Your guides are your gateway to the world of the tropical rainforest. Even if you don’t see a single animal, you’ll laugh; you’ll cry; and you’ll learn things. Each guide’s personality colors your experience of Panama, and reveals the richness and diversity of its people and culture. Guides provide education, insight into the culture, and knowledge of nature. Travelers who have decided to go it alone often end up wishing they had a guide.

Our partners wholesalers as WPA strives to use the best local guides available (EcoCircuitos guides)  at each destination on your adventure. At times, naturalists, biologists or biology students may be used as guides but are not guaranteed, nor are they always the best guides for the activity. You’ll find our guides have just the right mix of personality, knowledge and training to make your experience fun, safe, educational, and full of wonder. We’ve found that the best guides are the ones who live at each location and absolutely love what they are doing. Their enthusiasm and curiosity is contagious and will awaken the wonder–and the guide—in you.  You’ll find that spotting the wildlife yourself is half the fun! In addition to your guides, we’ll have bird and wildlife books and materials to help identify what we see. With thousands of different species of flora and fauna in each area of the country, and new species being identified each year, a rare siting could be the highlight of your trip!

Tipping your guide in Panama

EcoCircuitos recommends the following guidelines for tipping our guides, drivers and staff in Panama:

  • Naturalist guide:  US$15.00 – US$20.00 per person per / day
  • Day tour guide:  US$10.00 per person per day
  • Transfer driver:  US$2.00 per person
  • Tour driver:  US$5.00 per person per day
  • Tour boat driver:  US$5.00 per person per day
  • Hotel bellman:  US$1.00 per person per piece of luggage

International airport bellmen:  US$1.00 per piece of luggage

10 Ways to be a Greener Traveler

We all enjoy traveling and discovering new cultures, meeting new people and trying new food.  But we do forget about the impact that our travels and adventures can leave to the world.  Take a look of our 10 recommendations to be a greener traveler, so you can explore the world and keep it for the future generations.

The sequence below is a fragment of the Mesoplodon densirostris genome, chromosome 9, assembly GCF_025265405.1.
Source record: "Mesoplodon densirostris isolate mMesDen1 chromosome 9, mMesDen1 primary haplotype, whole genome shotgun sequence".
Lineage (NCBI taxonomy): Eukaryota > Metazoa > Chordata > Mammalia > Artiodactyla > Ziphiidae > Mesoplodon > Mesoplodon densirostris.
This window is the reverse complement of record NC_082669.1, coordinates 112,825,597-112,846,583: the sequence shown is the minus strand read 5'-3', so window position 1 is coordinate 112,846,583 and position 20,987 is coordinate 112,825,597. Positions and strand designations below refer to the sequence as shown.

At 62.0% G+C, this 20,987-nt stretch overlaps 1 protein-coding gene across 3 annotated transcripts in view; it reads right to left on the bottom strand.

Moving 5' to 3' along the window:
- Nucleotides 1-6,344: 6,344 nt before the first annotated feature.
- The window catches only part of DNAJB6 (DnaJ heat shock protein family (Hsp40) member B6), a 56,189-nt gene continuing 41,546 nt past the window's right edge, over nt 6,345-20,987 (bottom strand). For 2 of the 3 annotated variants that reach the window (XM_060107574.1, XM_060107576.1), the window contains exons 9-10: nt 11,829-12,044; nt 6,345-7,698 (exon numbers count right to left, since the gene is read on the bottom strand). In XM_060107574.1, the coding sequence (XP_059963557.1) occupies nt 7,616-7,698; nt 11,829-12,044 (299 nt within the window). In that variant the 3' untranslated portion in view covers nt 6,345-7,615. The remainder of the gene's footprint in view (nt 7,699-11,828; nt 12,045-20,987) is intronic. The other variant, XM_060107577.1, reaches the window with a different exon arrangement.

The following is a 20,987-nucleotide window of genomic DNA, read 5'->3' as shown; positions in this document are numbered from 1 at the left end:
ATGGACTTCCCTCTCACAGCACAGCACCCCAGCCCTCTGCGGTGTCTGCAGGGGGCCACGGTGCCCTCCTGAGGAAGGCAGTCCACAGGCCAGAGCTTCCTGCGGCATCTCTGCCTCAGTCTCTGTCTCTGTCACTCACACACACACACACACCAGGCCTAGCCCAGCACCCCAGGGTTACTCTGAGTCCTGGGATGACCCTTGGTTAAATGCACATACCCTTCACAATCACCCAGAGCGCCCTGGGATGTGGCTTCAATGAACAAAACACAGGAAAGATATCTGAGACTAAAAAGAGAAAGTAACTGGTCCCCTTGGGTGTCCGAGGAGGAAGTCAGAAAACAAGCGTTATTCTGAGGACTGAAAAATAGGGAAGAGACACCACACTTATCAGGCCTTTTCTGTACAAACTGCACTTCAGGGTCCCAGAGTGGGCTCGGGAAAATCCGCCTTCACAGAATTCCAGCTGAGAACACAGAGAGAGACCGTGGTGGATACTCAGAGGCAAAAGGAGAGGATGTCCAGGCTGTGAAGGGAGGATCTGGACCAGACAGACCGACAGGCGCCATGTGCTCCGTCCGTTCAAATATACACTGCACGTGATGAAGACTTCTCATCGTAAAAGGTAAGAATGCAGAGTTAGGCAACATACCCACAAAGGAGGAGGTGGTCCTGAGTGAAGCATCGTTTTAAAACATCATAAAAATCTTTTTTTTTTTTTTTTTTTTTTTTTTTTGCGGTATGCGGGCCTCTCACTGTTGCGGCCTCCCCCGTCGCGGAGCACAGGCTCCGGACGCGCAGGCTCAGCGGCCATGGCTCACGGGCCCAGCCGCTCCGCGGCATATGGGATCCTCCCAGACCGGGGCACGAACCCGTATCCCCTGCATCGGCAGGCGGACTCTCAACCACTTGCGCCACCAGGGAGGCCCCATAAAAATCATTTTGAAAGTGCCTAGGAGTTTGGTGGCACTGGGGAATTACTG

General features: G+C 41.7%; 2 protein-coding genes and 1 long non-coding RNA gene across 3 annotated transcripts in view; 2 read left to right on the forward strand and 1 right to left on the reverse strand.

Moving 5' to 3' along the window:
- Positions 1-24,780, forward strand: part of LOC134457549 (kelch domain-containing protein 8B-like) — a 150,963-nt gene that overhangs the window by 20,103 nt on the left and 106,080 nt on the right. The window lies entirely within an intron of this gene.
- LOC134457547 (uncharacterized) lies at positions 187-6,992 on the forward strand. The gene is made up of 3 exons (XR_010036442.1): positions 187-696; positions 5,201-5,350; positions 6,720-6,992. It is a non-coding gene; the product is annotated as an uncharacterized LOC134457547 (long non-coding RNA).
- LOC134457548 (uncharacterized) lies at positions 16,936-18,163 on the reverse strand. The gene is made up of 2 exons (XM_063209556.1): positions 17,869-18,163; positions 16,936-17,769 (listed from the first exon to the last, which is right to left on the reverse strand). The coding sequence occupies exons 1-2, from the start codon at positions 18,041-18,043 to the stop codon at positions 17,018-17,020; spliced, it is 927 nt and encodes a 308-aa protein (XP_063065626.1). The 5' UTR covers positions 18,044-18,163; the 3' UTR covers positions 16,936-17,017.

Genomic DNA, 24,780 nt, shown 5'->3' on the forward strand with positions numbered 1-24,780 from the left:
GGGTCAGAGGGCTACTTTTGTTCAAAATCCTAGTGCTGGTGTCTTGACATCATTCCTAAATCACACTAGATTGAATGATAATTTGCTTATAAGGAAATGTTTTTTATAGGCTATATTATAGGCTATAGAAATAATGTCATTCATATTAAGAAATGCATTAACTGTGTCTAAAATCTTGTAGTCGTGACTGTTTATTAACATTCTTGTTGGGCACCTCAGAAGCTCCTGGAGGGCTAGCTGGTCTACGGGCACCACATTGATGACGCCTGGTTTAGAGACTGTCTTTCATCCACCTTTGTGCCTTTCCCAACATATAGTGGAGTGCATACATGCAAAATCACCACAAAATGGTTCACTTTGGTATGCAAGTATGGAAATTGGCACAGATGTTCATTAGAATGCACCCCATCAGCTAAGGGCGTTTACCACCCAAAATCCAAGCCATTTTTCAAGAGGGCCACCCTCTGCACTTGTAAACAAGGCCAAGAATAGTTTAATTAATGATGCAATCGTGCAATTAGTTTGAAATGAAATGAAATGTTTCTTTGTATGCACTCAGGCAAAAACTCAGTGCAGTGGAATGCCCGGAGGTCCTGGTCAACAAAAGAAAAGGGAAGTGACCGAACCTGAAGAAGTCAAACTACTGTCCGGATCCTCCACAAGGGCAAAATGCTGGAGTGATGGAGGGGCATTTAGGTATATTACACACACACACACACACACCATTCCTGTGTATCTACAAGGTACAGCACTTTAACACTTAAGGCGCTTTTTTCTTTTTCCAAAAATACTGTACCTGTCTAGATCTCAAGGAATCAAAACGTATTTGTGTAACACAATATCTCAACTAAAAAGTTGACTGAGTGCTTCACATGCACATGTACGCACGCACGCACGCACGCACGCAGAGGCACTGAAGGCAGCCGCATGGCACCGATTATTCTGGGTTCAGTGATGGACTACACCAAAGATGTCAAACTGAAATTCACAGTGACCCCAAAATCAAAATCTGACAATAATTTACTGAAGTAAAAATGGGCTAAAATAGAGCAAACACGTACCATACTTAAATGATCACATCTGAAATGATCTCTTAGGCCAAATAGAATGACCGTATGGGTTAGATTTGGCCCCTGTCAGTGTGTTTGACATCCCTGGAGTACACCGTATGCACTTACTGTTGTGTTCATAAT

1.  Bring your own water bottle:  instead of purchasing plastic bottles of water, bring your own bottle.  Panama’s water from the tap is good to drink, you will also can fill the water at the hotel, restaurant or tour company.   Check TAP (Travelers Against Plastic).
  2. Use e-tickets instead of printing vouchers: From flights, vouchers, itineraries,  online confirmations, and e-tickets.  You can have it in your phone when traveling (less consumption of paper and more trees) by choosing e-tickets.
  3. Conserve water and energy: Be mindful of the local communities water needs and energy costs by keeping showers short and reusing linens and towels in a hotel, hang your laundry to dry, brush your teeth, and do dishes without running the water.  And also, turn off the lights and TV when you leave the room.
  4.  Use biodegradable products instead of plastics: If a product is biodegradable, it simply means it can be broken down in the natural world into raw materials.
  5. Use local business and buy local products:  Tourism support local economies and alleviate poverty. But only if you’re actually spending the money locally.  Do your research ahead of time, and find nice locally-run business and hotels instead of big chains.
  6. Stay away from animals in captivity:  If you see an attraction or a hotel that advertises interaction with wild animals, be very wary.   We suggest to avoid any attraction based around animals in captivity.  Explore our national parks and try seeing them in the wild.
  7. Hike marked trails:  Don´t go off marked trails when hiking and maintain a safe distance from any animals you encounter.  Take your trash with you when you leave the trail.